When the chip carrier socket does not have a chip carrier therein, the parts will be in the positions of FIG. 4. When it is desired to place a chip carrier in the recess of the socket, the chip carrier is moved downwardly from the position of FIG. 4 to the position of FIG. 5. If the contact surfaces of the chip carrier and the terminals are tin plated, the chip carrier and socket are preferably designed such that there is some resistance to movement of the chip carrier into the recess in the socket; in other words, there should be a very slight interference fit between the contact portions of the terminals and the contact pads on the chip carrier. If the contact surfaces are gold plated, a slight clearance may be provided. The chip carrier can thus be moved into the recess of the chip carrier socket with a very low insertion force or with no insertion force, that is, under ZIF conditions. After the chip carrier has been placed in the recess (FIG. 5) the frame 26 is moved downwardly to its second position, FIG. 3, and the camming surface portions 74 move over the edges 78 and pivot the walls 34 inwardly so that the contact portions of the terminals on the arms 54 are urged against the contact pads 20 with a precisely predetermined force. After the chip carrier has been placed in the socket and the frame has been moved downwardly, there is no possibility of relaxation since the frame is rigid and the contact force exerted by each arm 54 against the adjacent contact pad 20 will be stable over an extended time period.
The socket body 24 or 24' is advantageously molded of a plastic material which is relatively firm and strong and which has good high temperature properties coupled with sufficient toughness to permit the limited pivotal movement of the walls 34. Good results have been obtained with a poly-benzoate-naphthoate composition, Vectra A-130 which can be obtained from Celanese Speciality Operations, 86 Morris Avenue, Summit, N.J. Many other insulating materials can be used. The socket body is relatively rigid and the pivotal movement of the walls is only very slight.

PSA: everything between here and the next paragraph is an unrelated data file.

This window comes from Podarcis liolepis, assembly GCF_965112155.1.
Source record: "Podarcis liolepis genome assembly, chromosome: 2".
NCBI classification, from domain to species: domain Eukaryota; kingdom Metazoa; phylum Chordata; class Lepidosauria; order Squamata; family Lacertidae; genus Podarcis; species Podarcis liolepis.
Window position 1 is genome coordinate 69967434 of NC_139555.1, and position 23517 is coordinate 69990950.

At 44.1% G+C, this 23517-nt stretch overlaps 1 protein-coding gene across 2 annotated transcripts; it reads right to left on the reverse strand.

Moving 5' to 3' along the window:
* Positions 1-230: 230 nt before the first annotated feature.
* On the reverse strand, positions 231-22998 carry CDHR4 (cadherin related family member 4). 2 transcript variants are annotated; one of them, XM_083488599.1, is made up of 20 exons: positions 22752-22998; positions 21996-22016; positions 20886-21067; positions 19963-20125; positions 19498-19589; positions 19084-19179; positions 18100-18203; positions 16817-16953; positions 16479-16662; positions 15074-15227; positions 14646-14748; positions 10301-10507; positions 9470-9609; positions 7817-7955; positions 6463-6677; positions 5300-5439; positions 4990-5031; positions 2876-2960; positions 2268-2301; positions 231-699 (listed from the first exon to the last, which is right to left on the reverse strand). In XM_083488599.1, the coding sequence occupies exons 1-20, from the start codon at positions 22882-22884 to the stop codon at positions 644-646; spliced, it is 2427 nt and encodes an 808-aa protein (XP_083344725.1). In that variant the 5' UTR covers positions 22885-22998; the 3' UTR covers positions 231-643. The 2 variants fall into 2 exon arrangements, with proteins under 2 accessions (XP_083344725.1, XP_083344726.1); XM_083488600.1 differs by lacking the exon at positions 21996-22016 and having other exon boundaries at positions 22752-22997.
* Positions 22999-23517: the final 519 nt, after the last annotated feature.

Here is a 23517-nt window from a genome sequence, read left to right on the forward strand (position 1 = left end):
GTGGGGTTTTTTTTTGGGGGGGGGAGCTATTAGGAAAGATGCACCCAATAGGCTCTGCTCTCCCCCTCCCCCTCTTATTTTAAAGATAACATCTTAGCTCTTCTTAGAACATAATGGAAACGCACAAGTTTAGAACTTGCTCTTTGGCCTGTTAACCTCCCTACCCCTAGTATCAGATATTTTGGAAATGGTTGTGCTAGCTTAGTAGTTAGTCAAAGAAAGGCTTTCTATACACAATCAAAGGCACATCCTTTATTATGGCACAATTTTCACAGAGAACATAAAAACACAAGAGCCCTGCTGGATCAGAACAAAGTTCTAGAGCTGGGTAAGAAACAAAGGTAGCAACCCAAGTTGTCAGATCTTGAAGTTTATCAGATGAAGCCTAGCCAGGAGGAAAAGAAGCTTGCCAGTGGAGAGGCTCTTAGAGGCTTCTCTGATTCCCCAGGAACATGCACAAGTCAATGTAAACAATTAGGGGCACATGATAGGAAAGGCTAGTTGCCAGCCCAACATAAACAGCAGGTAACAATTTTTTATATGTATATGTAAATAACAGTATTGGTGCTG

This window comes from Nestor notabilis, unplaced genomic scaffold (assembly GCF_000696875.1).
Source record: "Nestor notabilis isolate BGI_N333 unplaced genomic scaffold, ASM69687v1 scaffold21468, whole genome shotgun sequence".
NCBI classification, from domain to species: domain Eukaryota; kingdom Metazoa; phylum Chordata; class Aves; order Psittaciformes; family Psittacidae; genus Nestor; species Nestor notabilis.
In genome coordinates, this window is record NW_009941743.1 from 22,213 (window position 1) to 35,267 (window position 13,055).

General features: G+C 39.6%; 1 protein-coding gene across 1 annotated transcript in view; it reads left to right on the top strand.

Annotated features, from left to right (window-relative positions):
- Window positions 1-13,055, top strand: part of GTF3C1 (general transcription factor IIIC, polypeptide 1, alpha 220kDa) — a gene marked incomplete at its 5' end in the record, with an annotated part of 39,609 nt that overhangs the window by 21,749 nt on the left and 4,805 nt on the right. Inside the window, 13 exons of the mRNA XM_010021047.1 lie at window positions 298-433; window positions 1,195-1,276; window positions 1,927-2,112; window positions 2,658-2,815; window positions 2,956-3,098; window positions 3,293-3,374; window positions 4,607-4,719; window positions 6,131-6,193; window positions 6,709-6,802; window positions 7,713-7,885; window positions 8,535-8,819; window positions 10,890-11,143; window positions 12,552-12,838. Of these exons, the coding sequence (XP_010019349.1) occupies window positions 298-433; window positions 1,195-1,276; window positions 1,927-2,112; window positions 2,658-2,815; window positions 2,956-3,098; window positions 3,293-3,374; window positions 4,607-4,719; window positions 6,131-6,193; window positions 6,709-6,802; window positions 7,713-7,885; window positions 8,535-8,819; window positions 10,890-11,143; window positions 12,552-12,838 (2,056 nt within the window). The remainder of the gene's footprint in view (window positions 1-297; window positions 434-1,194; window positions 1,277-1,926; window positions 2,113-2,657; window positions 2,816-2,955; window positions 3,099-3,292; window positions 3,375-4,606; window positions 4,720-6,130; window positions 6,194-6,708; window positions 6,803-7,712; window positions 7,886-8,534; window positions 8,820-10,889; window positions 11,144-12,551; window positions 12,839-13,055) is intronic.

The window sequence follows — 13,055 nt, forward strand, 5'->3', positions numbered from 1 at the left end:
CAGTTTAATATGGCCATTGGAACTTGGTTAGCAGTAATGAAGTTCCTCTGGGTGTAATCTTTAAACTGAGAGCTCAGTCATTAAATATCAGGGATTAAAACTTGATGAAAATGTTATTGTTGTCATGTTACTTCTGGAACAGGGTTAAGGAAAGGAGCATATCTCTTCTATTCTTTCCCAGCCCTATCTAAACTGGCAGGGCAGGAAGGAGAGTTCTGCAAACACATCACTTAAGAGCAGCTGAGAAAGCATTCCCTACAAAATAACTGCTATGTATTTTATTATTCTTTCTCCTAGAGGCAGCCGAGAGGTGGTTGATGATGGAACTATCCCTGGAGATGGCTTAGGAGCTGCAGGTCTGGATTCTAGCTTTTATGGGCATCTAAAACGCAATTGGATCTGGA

The features of the invention described thus far therefore permit easy insertion of the chip carrier into the socket under zero insertion force or extremely low insertion force conditions coupled with precisely controlled contact forces at the electrical interface of the terminals and the contact pads. The actual contact force exerted by the terminal on the contact pad 20 of the chip carrier can furthermore be precisely controlled by changing the characteristics of the camming surface 74 and/or the dimensions of the frame. For example, if the terminals 26 and the contact pads 20 are tin plated so that a high contact force is required, the frame 28 can be designed such that it will produce the desired relatively high contact force. On the other hand, if the contact surfaces are all gold plated and it is desired to have a relatively lower contact force, this result can also be achieved. This feature of the invention is particularly desirable for burn-in type sockets since it permits testing of the chip carrier under precisely controlled conditions.
The embodiments of the invention shown in FIGS. 1 through 8 is further provided with an ejector for removing the chip carrier 12 from the recess of the socket body 24 which will now be described.
The frame 28 has inwardly extending ejector fingers at its corners as shown at 80, the ends 84 of these fingers being dimensioned to be received within corner recesses 82 which are between adjacent walls 34 of the socket body. As shown best in FIGS. 7 and 8, the ends of the fingers 84 will therefore be beneath the lower major surface 16 of a chip carrier 12 in the recess of the socket body when the chip carrier is fully inserted as shown in FIG. 3. When the frame 28 is moved upwardly from the position of FIG. 3 to the position of FIG. 6, that is, from its second position to its first position and slightly past its first position, these fingers 80 will push the chip carrier 12 upwardly and from the recess of the chip carrier socket. In addition, the fingers function as cams and cooperate with cam follower surface portions 86, FIG. 6, on the interior surfaces 42 of the walls 34 at the ends thereof and flex the walls outwardly and away from the central recess of the carrier body 24. The contact terminals are thereby moved away from the contact pads on the chip carrier and the chip carrier is removed under true zero insertion force conditions. As shown also in FIG. 6, when the frame is moved to its uppermost position, the chip carrier is well above the upper end of the socket body 24.